An illustration of the role public health agencies play in citizens' lives.

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(as Charles M. Jones)
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Cast

Uncredited cast:
...
Johnny Jones (voice) (uncredited)
Frank Graham ...
Narrator (voice) (uncredited)
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Storyline

Little Johnny Jones, to be born in the next year, is shown growing to a ripe, healthy old age, thanks to the efforts of his local public health officers. But without them, he might be one of the 5% or so that dies in the first year. The price for the public health service: about 3 cents a week. Written by Jon Reeves <jreeves@imdb.com>

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Release Date:

1 January 1949 (USA)  »

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1.37 : 1
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Did You Know?

Trivia

The first animated film to win an Academy Award for Best Documentary Short. See more »

Connections

Referenced in Nelly's Folly (1961) See more »

Soundtracks

Dear Little Boy of Mine
(uncredited)
Music by Ernest Ball
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User Reviews

 
so much hokey for so little time; no one predicted the current state of health care
27 January 2007 | by (Portland, Oregon, USA) – See all my reviews

When we watch movies and cartoons from the '40s and '50s, we can often tell that they came from that era, as they promote a happy-go-lucky, perpetually optimistic attitude. But they're usually still OK to watch. "So Much for So Little" doesn't fit in this group. It's purpose is to remind us that if we give three cents a week to health care, we'll cut down on the infant mortality rate. It displays this by showing a wholesome, all-American boy growing up through the years.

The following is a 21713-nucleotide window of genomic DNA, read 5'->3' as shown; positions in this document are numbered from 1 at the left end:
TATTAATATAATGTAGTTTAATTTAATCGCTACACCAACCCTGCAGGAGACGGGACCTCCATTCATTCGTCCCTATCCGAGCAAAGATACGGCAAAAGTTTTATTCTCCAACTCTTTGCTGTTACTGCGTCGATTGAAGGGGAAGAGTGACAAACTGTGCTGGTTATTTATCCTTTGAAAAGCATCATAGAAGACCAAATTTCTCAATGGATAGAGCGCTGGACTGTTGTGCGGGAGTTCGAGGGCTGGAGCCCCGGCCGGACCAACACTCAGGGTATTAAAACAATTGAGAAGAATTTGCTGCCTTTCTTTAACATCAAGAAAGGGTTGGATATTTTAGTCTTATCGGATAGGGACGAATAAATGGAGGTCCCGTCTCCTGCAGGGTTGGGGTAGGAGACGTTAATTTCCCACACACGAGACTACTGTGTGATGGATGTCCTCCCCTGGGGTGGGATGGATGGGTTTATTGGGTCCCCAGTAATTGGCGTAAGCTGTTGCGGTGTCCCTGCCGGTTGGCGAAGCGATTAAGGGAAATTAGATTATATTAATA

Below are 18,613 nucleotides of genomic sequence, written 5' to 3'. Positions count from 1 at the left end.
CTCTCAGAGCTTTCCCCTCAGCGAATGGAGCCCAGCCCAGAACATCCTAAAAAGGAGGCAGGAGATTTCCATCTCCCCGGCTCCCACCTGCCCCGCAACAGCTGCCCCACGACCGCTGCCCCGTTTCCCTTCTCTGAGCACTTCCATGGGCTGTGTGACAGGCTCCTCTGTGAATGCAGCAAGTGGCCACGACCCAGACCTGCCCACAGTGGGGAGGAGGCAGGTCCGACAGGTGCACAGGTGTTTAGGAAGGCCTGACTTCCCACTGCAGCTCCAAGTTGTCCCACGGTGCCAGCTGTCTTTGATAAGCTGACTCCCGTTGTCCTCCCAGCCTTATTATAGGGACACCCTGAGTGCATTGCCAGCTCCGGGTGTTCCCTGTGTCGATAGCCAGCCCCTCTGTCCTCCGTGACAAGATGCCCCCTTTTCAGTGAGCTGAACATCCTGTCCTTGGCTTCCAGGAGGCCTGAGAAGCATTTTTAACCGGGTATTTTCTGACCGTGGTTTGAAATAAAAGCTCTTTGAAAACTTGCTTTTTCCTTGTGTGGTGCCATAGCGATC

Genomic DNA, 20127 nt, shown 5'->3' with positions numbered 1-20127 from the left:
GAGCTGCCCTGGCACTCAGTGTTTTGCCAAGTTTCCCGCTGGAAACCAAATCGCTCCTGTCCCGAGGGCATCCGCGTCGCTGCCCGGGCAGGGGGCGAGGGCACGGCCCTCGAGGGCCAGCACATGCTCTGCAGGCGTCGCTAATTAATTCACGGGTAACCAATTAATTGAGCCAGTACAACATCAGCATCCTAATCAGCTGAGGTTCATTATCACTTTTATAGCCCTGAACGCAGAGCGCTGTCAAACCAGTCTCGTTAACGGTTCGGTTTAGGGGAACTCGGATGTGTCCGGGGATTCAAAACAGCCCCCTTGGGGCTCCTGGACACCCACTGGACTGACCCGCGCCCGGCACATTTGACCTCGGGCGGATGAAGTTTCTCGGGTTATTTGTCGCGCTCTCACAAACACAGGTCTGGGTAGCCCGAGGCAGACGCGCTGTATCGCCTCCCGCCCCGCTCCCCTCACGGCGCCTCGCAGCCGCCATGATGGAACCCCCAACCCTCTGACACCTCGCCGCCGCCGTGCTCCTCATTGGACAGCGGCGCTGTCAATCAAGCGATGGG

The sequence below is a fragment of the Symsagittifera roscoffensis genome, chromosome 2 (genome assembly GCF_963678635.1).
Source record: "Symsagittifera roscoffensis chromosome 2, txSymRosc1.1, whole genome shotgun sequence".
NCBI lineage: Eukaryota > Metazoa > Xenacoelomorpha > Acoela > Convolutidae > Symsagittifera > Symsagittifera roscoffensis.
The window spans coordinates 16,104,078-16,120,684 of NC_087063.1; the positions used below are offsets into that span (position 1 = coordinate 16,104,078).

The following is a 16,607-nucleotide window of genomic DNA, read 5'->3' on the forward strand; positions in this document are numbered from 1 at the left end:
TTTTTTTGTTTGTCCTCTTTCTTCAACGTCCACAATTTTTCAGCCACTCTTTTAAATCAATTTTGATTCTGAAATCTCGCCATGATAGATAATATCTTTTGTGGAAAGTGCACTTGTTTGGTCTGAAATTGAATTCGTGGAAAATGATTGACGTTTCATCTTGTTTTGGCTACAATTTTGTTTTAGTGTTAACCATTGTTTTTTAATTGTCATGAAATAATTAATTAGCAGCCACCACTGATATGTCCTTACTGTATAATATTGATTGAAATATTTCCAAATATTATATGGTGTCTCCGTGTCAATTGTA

Well, we've seen the unfortunate reality. Almost 47 million Americans go each day without health care. Countless people live near toxic waste dumps to this day; New Orleans was already like a cesspool before Hurricane Katrina exacerbated the pollution. As for the boy's adult years, now that we can look back on the baby boomers' young adult life, it would have been more realistic to portray him as a hippie and then a disco pimp.

But the main point is that Chuck Jones should have known better than this. Maybe it would have come out better had he cast Bugs, Daffy, Porky or one of those other guys. You can find it in the documentary "Toonheads: The Lost Toons" on the Looney Tunes Golden Collection, and its status as part of Looney Tunes history is about the only thing that makes it worth watching (in fact, I wish that the documentary's narrator had poked fun at it rather than praising it).


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